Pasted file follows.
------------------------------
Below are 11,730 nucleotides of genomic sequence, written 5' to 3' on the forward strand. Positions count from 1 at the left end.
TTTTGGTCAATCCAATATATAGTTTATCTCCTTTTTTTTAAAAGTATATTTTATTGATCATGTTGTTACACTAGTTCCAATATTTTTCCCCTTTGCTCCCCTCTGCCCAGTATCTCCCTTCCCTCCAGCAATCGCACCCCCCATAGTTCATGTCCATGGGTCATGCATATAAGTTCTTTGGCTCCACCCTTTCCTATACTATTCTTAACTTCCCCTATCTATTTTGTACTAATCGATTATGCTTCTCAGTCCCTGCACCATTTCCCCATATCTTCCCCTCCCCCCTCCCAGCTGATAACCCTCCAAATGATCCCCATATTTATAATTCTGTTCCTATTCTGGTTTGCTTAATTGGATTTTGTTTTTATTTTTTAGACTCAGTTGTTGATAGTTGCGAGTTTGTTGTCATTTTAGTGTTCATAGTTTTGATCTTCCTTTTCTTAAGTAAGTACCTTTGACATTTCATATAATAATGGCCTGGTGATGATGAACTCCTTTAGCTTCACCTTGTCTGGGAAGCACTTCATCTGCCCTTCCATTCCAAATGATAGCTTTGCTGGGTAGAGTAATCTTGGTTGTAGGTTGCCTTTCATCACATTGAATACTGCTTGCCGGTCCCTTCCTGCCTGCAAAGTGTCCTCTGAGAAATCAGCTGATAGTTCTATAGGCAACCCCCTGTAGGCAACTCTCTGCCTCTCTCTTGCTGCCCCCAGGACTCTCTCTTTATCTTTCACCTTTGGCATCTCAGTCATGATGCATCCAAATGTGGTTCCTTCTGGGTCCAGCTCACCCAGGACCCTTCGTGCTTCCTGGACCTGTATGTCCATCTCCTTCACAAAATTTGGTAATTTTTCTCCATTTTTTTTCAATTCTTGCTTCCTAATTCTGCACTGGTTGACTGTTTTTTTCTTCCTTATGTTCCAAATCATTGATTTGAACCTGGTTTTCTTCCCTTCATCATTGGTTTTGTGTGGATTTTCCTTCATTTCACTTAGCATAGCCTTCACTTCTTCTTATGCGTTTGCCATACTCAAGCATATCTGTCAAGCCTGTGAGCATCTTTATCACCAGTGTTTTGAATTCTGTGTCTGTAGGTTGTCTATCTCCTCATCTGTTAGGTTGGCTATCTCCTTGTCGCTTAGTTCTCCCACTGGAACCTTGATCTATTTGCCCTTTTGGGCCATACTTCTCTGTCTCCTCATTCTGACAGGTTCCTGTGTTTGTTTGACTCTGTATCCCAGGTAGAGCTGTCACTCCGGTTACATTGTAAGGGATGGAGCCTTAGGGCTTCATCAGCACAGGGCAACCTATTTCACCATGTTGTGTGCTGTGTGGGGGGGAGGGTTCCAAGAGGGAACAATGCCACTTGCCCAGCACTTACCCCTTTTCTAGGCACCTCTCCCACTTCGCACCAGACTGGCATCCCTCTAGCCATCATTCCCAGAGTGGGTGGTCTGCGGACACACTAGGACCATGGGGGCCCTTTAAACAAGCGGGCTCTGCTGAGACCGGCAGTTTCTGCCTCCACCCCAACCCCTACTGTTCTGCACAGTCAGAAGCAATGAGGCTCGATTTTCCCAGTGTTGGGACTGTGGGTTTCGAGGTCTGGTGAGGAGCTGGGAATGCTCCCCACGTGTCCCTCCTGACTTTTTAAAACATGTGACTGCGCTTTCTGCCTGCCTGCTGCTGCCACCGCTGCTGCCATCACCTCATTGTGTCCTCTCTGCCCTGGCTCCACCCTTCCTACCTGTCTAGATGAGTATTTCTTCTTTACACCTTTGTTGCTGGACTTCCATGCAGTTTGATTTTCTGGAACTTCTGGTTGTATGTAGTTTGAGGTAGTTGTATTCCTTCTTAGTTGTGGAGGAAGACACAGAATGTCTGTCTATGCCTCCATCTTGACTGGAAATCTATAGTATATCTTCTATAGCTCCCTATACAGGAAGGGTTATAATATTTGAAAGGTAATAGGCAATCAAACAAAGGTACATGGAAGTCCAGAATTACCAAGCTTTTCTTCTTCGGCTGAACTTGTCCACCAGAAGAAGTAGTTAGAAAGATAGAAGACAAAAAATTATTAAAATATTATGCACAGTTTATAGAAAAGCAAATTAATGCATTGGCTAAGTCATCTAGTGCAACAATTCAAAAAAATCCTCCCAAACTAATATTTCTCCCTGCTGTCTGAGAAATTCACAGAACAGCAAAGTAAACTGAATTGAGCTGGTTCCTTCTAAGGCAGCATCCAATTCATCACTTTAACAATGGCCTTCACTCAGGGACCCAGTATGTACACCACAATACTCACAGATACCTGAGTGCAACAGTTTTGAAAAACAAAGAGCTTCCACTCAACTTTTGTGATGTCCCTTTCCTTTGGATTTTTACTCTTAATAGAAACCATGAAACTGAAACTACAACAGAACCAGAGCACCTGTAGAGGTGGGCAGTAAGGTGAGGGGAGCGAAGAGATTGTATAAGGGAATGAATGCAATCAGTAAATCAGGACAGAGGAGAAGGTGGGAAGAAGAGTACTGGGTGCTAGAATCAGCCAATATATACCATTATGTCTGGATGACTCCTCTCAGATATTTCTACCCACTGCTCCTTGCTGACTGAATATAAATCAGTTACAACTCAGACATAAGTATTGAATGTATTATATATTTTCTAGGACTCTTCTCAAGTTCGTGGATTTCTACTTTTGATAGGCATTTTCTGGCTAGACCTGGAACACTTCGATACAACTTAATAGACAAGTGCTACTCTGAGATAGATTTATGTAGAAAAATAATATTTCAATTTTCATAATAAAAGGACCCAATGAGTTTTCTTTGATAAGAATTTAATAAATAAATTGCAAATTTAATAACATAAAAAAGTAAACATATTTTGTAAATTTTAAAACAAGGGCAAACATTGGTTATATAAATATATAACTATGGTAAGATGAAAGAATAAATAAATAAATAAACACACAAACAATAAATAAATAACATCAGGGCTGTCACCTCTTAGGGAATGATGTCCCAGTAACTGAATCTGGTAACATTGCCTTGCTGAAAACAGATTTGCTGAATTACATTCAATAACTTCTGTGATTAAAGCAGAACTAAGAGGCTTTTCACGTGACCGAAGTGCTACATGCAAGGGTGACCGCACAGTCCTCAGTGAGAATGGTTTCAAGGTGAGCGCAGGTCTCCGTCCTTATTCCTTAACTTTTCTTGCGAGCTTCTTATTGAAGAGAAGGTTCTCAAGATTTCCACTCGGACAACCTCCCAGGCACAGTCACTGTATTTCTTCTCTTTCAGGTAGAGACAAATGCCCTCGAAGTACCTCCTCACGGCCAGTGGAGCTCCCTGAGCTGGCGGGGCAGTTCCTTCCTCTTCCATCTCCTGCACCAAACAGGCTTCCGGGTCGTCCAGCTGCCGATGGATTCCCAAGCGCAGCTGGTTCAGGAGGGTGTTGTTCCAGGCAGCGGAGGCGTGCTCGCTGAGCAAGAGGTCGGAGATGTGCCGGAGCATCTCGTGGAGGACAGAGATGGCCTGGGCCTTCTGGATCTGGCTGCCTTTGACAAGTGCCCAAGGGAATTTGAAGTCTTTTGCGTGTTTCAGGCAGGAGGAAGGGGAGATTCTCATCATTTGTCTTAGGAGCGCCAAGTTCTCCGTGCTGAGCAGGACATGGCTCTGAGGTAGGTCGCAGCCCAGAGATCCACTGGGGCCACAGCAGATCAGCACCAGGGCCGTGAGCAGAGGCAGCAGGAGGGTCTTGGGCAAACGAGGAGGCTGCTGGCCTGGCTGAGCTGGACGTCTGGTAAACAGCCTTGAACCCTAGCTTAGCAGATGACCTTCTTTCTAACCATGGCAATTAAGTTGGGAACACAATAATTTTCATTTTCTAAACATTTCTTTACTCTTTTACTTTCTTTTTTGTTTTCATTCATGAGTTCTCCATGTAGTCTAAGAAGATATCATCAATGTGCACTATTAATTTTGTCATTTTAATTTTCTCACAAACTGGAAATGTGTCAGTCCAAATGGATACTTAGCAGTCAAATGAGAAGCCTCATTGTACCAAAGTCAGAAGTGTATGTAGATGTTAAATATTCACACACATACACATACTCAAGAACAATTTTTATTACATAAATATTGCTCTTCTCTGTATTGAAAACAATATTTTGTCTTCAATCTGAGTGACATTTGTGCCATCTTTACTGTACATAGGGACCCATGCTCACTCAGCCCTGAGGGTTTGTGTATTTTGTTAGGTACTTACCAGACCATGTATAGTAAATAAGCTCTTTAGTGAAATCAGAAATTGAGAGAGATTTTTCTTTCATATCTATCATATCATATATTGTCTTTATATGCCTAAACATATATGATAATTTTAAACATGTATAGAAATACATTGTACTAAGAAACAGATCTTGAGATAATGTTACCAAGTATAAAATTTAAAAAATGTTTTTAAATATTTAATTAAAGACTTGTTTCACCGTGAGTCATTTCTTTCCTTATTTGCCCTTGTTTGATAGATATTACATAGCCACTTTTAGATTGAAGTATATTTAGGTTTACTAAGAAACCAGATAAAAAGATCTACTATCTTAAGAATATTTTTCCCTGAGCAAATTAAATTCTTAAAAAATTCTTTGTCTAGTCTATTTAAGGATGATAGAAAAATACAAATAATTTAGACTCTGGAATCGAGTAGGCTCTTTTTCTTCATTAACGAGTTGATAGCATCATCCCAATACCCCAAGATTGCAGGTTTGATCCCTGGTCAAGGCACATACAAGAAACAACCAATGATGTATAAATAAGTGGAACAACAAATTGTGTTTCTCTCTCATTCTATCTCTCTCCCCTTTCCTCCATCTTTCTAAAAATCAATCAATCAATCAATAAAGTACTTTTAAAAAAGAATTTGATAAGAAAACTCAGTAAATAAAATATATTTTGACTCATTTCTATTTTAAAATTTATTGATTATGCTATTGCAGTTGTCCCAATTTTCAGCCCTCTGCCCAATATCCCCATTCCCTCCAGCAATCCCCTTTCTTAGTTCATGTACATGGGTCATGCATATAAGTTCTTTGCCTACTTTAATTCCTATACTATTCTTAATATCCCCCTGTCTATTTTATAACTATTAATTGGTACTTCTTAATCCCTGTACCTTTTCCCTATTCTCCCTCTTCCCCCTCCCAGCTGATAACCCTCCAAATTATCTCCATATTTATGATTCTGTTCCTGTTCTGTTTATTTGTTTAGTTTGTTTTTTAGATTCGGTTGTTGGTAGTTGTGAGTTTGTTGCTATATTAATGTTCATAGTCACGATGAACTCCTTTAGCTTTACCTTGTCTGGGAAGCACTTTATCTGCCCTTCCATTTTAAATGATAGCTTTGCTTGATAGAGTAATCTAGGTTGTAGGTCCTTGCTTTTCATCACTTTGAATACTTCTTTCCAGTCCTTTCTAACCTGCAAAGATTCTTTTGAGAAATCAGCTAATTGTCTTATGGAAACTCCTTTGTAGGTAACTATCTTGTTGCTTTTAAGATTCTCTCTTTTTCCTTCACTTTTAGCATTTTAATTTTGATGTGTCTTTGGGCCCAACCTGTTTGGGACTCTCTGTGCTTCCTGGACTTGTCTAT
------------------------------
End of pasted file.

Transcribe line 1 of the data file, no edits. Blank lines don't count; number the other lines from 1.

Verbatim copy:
Below are 11,730 nucleotides of genomic sequence, written 5' to 3' on the forward strand. Positions count from 1 at the left end.